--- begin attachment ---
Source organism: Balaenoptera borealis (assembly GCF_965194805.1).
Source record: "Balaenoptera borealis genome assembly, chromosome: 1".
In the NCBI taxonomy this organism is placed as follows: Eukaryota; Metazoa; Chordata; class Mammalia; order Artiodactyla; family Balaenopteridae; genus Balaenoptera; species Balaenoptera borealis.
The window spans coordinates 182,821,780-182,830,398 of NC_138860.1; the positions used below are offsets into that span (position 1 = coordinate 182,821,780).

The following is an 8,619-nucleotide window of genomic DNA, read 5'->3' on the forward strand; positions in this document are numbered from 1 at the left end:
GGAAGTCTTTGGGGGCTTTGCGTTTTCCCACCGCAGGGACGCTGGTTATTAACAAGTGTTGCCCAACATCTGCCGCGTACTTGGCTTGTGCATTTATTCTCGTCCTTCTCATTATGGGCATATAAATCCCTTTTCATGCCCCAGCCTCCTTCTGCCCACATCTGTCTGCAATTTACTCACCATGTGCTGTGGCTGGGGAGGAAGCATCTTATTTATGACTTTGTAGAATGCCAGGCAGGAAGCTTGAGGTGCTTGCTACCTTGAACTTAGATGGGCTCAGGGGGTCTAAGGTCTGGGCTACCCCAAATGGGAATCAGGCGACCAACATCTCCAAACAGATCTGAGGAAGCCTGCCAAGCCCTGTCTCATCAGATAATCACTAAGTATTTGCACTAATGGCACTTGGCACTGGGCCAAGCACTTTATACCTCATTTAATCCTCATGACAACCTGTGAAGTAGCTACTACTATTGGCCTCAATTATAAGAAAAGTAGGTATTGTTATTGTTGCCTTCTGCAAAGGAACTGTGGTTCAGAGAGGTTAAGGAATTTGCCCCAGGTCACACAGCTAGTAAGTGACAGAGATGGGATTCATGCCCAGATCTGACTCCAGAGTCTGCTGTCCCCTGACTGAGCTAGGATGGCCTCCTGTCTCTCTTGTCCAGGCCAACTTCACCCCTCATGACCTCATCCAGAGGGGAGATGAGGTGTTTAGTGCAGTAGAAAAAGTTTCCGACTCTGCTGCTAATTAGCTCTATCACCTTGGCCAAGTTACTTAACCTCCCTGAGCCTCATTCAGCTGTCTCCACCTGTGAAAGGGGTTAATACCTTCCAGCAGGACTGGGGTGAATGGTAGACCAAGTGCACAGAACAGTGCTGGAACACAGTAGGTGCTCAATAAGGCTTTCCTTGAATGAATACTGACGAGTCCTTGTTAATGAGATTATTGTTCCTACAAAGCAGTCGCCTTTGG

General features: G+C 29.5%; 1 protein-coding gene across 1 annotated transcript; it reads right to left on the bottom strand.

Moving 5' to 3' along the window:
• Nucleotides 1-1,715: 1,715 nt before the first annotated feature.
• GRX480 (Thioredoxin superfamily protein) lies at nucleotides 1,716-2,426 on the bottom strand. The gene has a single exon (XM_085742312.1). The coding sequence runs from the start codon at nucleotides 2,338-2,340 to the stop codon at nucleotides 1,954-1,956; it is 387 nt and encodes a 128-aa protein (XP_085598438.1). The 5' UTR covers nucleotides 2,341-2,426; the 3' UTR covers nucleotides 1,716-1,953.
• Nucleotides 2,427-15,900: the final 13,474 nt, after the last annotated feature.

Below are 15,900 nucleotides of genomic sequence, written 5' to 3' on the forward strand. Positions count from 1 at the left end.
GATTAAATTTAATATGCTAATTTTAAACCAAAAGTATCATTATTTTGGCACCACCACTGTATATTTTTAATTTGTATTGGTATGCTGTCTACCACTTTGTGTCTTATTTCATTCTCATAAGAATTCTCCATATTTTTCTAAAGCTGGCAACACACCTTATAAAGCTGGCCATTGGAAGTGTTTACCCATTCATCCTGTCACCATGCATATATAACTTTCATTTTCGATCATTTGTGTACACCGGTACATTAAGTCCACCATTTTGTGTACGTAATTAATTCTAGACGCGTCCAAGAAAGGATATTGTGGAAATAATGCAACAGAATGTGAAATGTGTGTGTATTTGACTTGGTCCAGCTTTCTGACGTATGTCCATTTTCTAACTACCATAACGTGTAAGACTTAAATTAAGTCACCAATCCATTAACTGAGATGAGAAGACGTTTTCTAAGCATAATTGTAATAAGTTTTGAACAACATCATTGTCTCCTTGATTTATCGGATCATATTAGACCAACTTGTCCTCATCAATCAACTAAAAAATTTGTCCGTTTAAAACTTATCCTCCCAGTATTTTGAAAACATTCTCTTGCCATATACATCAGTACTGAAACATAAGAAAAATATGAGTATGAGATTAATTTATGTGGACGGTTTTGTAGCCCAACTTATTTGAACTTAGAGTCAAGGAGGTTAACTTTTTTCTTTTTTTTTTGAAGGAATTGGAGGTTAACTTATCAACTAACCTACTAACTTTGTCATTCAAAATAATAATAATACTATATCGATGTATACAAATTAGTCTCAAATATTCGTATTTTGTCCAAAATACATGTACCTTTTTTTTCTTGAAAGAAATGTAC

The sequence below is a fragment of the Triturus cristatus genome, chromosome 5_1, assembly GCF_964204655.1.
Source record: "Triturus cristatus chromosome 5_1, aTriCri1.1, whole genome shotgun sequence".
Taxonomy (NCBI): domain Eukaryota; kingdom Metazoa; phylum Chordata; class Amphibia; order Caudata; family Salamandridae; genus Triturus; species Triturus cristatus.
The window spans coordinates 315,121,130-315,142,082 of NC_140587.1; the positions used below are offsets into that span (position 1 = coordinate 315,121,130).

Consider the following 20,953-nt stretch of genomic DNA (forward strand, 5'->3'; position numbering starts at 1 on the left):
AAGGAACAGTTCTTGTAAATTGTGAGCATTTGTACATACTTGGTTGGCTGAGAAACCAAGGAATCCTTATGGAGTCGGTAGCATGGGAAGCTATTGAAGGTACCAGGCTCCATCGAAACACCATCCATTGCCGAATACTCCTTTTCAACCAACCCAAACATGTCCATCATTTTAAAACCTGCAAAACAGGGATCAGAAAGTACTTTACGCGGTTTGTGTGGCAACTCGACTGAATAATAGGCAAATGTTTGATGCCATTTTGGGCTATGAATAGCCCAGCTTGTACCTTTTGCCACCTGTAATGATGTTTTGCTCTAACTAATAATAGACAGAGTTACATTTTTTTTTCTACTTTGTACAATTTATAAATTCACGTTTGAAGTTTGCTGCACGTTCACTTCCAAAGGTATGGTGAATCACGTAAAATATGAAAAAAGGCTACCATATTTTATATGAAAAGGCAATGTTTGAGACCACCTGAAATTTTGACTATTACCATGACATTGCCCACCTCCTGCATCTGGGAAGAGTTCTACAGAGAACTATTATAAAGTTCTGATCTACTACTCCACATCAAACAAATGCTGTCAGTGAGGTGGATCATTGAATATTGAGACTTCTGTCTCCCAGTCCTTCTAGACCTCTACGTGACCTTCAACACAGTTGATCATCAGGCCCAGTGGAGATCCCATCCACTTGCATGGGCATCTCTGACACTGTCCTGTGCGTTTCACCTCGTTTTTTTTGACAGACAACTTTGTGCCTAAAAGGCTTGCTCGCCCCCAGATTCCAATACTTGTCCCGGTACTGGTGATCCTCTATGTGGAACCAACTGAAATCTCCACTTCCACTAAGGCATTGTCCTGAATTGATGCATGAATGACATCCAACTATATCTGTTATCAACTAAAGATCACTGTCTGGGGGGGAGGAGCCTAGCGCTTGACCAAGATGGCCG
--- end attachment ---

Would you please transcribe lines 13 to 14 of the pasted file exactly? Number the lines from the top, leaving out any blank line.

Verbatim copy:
GATTAAATTTAATATGCTAATTTTAAACCAAAAGTATCATTATTTTGGCACCACCACTGTATATTTTTAATTTGTATTGGTATGCTGTCTACCACTTTGTGTCTTATTTCATTCTCATAAGAATTCTCCATATTTTTCTAAAGCTGGCAACACACCTTATAAAGCTGGCCATTGGAAGTGTTTACCCATTCATCCTGTCACCATGCATATATAACTTTCATTTTCGATCATTTGTGTACACCGGTACATTAAGTCCACCATTTTGTGTACGTAATTAATTCTAGACGCGTCCAAGAAAGGATATTGTGGAAATAATGCAACAGAATGTGAAATGTGTGTGTATTTGACTTGGTCCAGCTTTCTGACGTATGTCCATTTTCTAACTACCATAACGTGTAAGACTTAAATTAAGTCACCAATCCATTAACTGAGATGAGAAGACGTTTTCTAAGCATAATTGTAATAAGTTTTGAACAACATCATTGTCTCCTTGATTTATCGGATCATATTAGACCAACTTGTCCTCATCAATCAACTAAAAAATTTGTCCGTTTAAAACTTATCCTCCCAGTATTTTGAAAACATTCTCTTGCCATATACATCAGTACTGAAACATAAGAAAAATATGAGTATGAGATTAATTTATGTGGACGGTTTTGTAGCCCAACTTATTTGAACTTAGAGTCAAGGAGGTTAACTTTTTTCTTTTTTTTTTGAAGGAATTGGAGGTTAACTTATCAACTAACCTACTAACTTTGTCATTCAAAATAATAATAATACTATATCGATGTATACAAATTAGTCTCAAATATTCGTATTTTGTCCAAAATACATGTACCTTTTTTTTCTTGAAAGAAATGTAC

The sequence below is a fragment of the Triturus cristatus genome, chromosome 5_1, assembly GCF_964204655.1.